3 See end of B. iii.

4 See end of B. vii.

5 See end of B. vii.

6 See end of B. iii.

7 See end of B.. x.

8 See end of B. xi.

9 See end of B. ii.

10 Decimus Junius Silanus. He was commissioned by the senate, about B.C. 146, to translate into Latin the twenty-eight books of Mago, the Carthaginian, on Agriculture. See B. xviii. c. 5.

11 See end of B. x.

12 See end of B. vii.

13 See end of B. iii.

14 See end of B. iii.

15 Julius Greecinus. He was one of the most distinguished orators of his time. Having refused to accuse M. Julius Silanus, he was put to death A.D. 39. He wrote a work, in two books, on the culture of the vine.

16 He was a contemporary of Celsus and Columella, the latter of whom states that he wrote a work on a peculiar method of cultivating the vine. See also B. xvii. c. 18.

17 See end of B. viii.

18 See end of B. vii.

19 See end of B. viii.

20 Nothing is known of him. He may possibly have written on Husbandry, and seems to have spoken in dispraise of the son of Cicero. See c 28 of the present Book.

21 The famous Roman Comic poet, born B.C. 184. Twenty of his comedies are still in existence.

22 For Alfius Flavius, see end of B. ix.; for Cneius Flavius, see end of B. xii.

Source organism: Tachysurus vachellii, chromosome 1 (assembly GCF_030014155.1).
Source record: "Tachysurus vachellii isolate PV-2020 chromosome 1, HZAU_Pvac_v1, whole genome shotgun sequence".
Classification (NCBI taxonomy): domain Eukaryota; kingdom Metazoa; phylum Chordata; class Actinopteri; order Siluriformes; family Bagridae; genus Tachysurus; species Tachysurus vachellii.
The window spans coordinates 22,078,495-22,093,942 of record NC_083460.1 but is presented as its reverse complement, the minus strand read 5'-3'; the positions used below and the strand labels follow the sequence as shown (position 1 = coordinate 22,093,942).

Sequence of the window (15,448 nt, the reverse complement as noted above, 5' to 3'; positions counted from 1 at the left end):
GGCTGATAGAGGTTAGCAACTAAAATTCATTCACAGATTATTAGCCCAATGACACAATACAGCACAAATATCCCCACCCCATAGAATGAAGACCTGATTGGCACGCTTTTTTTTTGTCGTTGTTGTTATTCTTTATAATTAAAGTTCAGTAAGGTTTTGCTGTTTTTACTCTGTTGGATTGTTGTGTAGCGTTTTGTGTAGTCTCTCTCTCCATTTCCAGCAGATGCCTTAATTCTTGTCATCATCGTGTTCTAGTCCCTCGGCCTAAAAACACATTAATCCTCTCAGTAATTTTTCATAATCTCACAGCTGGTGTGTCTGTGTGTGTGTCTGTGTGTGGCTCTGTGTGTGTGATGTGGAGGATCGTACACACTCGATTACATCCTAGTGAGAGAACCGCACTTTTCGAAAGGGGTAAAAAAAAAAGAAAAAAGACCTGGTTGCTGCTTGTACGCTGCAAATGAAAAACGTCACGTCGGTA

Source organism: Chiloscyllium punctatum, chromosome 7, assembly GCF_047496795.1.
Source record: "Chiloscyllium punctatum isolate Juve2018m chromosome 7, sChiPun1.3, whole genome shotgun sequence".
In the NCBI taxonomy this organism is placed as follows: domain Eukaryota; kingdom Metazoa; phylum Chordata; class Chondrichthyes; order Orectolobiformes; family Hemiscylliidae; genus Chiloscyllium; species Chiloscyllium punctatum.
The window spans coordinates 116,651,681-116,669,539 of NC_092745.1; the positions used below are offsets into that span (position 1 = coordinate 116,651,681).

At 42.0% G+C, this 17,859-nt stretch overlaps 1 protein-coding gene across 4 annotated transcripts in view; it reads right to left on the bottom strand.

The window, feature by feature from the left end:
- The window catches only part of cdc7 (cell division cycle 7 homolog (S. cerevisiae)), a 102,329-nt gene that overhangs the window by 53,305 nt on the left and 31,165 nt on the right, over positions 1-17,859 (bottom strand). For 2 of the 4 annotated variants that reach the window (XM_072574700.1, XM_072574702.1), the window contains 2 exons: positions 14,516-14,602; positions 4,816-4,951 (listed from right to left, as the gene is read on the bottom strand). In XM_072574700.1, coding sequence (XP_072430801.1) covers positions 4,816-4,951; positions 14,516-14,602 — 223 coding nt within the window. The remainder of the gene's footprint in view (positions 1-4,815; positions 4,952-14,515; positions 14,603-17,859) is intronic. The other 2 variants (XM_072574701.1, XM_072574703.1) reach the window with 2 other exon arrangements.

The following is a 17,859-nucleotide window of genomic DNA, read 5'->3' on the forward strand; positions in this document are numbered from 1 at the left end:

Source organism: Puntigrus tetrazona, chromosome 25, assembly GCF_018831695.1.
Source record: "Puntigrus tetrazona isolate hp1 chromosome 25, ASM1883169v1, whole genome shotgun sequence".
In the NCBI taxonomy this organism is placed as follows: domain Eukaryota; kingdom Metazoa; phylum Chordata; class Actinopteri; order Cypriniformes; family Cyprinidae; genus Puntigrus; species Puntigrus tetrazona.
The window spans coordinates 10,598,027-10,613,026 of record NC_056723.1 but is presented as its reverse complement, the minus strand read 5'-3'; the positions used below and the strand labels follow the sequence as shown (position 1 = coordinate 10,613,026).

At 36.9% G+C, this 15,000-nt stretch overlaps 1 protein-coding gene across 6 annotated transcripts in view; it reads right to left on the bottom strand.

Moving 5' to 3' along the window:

23 Or Dorsenus Fabius, an ancient Comic dramatist, censured by Horace for the buffoonery of his characters, and the carelessness of his productions. In the 15th Chapter of this Book, Pliny quotes a line from his Acharistio.

24 Q. Mutius Scævola, consul B.C. 95, and assassinated by C. Flavius Fimbria, having been proscribed by the Marian faction. He wrote several works on the Roman law, and Cicero was in the number of his disciples.

25 Sextus Ælius Pætus Catus, a celebrated jurisconsult, and consul B.C. 198. He wrote a work on the Twelve Tables.

26 See end of B. iii.

27 A freedman of Pompey, by whose command he translated into Latin the work of Mithridates on Poisons. After Pompey's death, he maintained himself by keeping a school at Rome.

28 See end of B. ii.

29 For Fabianus Papirius, see end of B. ii. Fabianus Sabinus is supposed to have been the same person.

30 See end of B. xii.

31 He is mentioned by the elder Seneca, but nothing whatever is known of him.

32 See end of B. vii.

33 See end of B. iii.

34 See end of B. ii.

35 See end of B. ii.

36 See end of B. viii.

37 See end of B. viii.

38 See end of B. viii.

39 See end of B. iv.

40 See end of B. viii.

41 See end of B. viii.

42 See end of B. viii.

43 See end of B. viii.

44 See end of B. viii.

45 See end of B. viii.

46 See end of B. viii.

47 See end of B. viii.

48 See end of B. xiii.

49 See end of B. viii.

50 See end of B. vi.

51 See end of B. viii.

52 Supposed to have been a writer on Agriculture, but nothing further is known of him.

53 See end of B. viii.

54 See end of B. viii.

55 See end of B. ii.

56 See end of B. x.

57 See end of B. viii.

58 See end of B. viii.

59 See end of B. viii.

60 See end of B. viii.

61 See end of B. xii.

62 See end of B. viii.

63 See end of B vii.

64 See end of B. ii.

65 See end of B. v.

66 Son of Corvinus Messala. He appears to have been a man of bad repute: of his writings nothing seems to be known.